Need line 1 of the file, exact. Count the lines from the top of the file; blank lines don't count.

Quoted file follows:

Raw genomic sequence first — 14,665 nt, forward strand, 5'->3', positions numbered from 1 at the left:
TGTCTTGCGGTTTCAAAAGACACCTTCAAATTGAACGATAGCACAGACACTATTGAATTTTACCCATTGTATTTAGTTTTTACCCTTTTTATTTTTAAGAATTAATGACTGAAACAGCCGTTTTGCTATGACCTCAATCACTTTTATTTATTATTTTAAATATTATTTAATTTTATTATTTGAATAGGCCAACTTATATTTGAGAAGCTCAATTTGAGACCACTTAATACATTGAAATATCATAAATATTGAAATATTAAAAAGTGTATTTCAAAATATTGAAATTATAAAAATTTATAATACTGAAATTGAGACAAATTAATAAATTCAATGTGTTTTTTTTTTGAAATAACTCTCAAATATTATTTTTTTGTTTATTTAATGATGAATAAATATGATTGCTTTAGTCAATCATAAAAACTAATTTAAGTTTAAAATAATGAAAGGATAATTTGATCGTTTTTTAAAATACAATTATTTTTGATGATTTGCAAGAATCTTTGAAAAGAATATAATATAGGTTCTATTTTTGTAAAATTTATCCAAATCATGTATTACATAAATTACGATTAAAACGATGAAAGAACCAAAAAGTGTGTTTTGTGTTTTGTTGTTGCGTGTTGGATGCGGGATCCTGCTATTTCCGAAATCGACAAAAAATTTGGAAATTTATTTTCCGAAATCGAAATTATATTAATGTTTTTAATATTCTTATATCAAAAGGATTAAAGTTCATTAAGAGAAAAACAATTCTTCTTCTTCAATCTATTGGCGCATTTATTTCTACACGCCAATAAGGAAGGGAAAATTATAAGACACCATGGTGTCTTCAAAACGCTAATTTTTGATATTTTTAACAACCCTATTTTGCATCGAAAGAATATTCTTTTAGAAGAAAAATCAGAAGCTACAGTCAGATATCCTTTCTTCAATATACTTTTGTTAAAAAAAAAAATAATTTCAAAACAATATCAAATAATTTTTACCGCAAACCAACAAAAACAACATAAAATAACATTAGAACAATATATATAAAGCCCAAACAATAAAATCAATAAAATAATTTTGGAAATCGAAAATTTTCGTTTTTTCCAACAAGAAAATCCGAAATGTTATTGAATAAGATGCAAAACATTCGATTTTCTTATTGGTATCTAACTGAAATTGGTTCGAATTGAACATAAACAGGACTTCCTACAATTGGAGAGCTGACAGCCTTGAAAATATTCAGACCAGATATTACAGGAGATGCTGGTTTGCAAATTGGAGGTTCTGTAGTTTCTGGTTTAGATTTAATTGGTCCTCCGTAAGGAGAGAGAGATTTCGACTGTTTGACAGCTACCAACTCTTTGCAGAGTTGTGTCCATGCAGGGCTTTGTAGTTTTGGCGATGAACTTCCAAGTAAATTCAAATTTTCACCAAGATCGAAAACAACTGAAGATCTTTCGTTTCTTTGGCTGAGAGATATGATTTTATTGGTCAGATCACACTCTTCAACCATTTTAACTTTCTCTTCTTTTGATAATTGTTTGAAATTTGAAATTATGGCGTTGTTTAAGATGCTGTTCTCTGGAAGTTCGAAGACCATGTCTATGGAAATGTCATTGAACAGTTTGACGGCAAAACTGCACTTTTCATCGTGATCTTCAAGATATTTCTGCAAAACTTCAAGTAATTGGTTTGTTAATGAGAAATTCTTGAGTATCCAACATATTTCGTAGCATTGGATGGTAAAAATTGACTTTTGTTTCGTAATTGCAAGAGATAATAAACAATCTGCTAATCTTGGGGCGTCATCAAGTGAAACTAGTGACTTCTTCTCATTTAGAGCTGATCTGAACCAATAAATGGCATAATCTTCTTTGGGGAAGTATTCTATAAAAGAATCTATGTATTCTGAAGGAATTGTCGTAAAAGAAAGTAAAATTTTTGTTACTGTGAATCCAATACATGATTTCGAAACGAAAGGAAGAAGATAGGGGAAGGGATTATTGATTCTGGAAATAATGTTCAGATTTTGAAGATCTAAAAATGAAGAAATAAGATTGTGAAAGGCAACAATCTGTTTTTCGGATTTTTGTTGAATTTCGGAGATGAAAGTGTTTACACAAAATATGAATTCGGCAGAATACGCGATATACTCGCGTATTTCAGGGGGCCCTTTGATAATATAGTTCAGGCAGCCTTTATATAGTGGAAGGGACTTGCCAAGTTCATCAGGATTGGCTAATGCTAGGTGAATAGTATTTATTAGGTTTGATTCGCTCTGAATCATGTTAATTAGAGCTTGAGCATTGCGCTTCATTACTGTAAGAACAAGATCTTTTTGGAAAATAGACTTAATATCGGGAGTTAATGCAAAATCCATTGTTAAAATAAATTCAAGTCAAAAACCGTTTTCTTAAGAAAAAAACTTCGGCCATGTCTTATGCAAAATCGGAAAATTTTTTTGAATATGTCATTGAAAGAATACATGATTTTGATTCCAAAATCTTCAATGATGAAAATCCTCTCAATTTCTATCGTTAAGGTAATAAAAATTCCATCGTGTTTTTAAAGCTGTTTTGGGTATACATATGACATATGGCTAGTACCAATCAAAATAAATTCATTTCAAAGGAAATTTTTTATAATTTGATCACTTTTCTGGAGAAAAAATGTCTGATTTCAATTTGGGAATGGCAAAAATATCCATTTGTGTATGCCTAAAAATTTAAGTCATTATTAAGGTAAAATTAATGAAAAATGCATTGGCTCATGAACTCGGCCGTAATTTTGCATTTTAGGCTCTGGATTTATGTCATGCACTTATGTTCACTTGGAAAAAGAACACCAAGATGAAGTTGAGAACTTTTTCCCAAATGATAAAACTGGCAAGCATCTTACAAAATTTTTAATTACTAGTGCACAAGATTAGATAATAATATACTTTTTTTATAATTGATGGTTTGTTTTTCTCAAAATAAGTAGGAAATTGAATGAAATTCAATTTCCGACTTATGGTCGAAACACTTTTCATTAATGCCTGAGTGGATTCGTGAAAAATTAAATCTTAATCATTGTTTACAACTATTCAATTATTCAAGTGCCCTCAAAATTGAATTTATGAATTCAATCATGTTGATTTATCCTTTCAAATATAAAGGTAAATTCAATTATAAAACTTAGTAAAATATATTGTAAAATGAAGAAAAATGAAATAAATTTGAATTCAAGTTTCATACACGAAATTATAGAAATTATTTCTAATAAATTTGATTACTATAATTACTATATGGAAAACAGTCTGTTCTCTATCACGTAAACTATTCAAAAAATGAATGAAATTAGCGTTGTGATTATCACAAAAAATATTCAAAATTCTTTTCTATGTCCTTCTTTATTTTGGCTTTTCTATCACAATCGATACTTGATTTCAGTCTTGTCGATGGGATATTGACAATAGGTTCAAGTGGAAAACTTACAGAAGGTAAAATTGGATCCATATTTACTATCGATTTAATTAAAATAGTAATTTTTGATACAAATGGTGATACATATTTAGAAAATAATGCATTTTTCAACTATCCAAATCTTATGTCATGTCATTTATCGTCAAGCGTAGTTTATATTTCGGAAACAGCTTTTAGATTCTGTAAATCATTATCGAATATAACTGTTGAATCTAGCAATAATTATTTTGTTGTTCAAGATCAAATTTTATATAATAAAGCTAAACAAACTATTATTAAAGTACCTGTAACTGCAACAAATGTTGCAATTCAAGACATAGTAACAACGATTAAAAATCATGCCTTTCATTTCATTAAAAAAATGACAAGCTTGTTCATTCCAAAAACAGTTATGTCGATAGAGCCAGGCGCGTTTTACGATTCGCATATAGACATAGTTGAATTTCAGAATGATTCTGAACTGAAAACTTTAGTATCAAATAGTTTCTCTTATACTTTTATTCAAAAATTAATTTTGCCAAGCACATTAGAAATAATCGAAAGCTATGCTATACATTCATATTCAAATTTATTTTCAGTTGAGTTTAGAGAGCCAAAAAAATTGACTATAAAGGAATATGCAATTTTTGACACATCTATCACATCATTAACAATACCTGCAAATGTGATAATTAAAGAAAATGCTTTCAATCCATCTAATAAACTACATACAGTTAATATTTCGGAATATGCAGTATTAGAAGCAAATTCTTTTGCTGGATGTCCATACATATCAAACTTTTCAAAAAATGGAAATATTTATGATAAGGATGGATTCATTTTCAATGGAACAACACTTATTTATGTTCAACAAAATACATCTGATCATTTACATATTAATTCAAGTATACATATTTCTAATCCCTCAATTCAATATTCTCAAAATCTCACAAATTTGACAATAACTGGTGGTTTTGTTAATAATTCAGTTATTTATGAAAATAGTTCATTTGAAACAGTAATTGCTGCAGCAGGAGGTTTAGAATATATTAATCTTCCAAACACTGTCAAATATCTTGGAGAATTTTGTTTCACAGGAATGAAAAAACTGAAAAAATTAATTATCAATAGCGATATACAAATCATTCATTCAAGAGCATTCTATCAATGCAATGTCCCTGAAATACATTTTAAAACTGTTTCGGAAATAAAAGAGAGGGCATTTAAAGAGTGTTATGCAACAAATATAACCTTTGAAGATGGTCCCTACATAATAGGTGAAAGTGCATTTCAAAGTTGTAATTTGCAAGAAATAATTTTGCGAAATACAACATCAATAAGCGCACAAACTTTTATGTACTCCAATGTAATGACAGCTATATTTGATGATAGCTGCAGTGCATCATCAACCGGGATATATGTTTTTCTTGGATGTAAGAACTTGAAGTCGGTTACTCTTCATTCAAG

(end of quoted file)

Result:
Raw genomic sequence first — 14,665 nt, forward strand, 5'->3', positions numbered from 1 at the left: